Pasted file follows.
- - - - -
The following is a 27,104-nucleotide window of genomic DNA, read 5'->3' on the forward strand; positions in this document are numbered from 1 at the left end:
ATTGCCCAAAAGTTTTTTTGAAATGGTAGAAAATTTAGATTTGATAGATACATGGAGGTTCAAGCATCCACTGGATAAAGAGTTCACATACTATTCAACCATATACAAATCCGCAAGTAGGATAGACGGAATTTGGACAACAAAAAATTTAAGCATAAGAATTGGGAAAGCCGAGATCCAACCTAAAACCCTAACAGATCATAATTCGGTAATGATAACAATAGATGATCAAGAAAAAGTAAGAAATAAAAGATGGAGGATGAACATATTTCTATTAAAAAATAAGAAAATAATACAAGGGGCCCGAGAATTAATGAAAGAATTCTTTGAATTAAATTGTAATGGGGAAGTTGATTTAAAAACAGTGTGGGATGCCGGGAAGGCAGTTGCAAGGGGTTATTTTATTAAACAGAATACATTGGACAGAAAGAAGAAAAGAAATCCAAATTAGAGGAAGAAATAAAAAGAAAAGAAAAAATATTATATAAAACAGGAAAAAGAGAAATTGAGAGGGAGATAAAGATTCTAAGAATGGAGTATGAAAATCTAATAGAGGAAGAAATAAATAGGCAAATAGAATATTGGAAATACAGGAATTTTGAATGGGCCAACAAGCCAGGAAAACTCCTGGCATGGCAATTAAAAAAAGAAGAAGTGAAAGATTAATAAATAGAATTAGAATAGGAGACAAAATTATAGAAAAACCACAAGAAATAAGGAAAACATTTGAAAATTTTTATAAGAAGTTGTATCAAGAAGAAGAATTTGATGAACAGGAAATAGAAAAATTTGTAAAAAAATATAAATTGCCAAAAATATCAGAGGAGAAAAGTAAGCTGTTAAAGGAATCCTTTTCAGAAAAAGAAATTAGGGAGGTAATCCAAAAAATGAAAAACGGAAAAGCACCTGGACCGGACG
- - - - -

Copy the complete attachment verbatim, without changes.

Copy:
The following is a 27,104-nucleotide window of genomic DNA, read 5'->3' on the forward strand; positions in this document are numbered from 1 at the left end:
ATTGCCCAAAAGTTTTTTTGAAATGGTAGAAAATTTAGATTTGATAGATACATGGAGGTTCAAGCATCCACTGGATAAAGAGTTCACATACTATTCAACCATATACAAATCCGCAAGTAGGATAGACGGAATTTGGACAACAAAAAATTTAAGCATAAGAATTGGGAAAGCCGAGATCCAACCTAAAACCCTAACAGATCATAATTCGGTAATGATAACAATAGATGATCAAGAAAAAGTAAGAAATAAAAGATGGAGGATGAACATATTTCTATTAAAAAATAAGAAAATAATACAAGGGGCCCGAGAATTAATGAAAGAATTCTTTGAATTAAATTGTAATGGGGAAGTTGATTTAAAAACAGTGTGGGATGCCGGGAAGGCAGTTGCAAGGGGTTATTTTATTAAACAGAATACATTGGACAGAAAGAAGAAAAGAAATCCAAATTAGAGGAAGAAATAAAAAGAAAAGAAAAAATATTATATAAAACAGGAAAAAGAGAAATTGAGAGGGAGATAAAGATTCTAAGAATGGAGTATGAAAATCTAATAGAGGAAGAAATAAATAGGCAAATAGAATATTGGAAATACAGGAATTTTGAATGGGCCAACAAGCCAGGAAAACTCCTGGCATGGCAATTAAAAAAAGAAGAAGTGAAAGATTAATAAATAGAATTAGAATAGGAGACAAAATTATAGAAAAACCACAAGAAATAAGGAAAACATTTGAAAATTTTTATAAGAAGTTGTATCAAGAAGAAGAATTTGATGAACAGGAAATAGAAAAATTTGTAAAAAAATATAAATTGCCAAAAATATCAGAGGAGAAAAGTAAGCTGTTAAAGGAATCCTTTTCAGAAAAAGAAATTAGGGAGGTAATCCAAAAAATGAAAAACGGAAAAGCACCTGGACCGGACG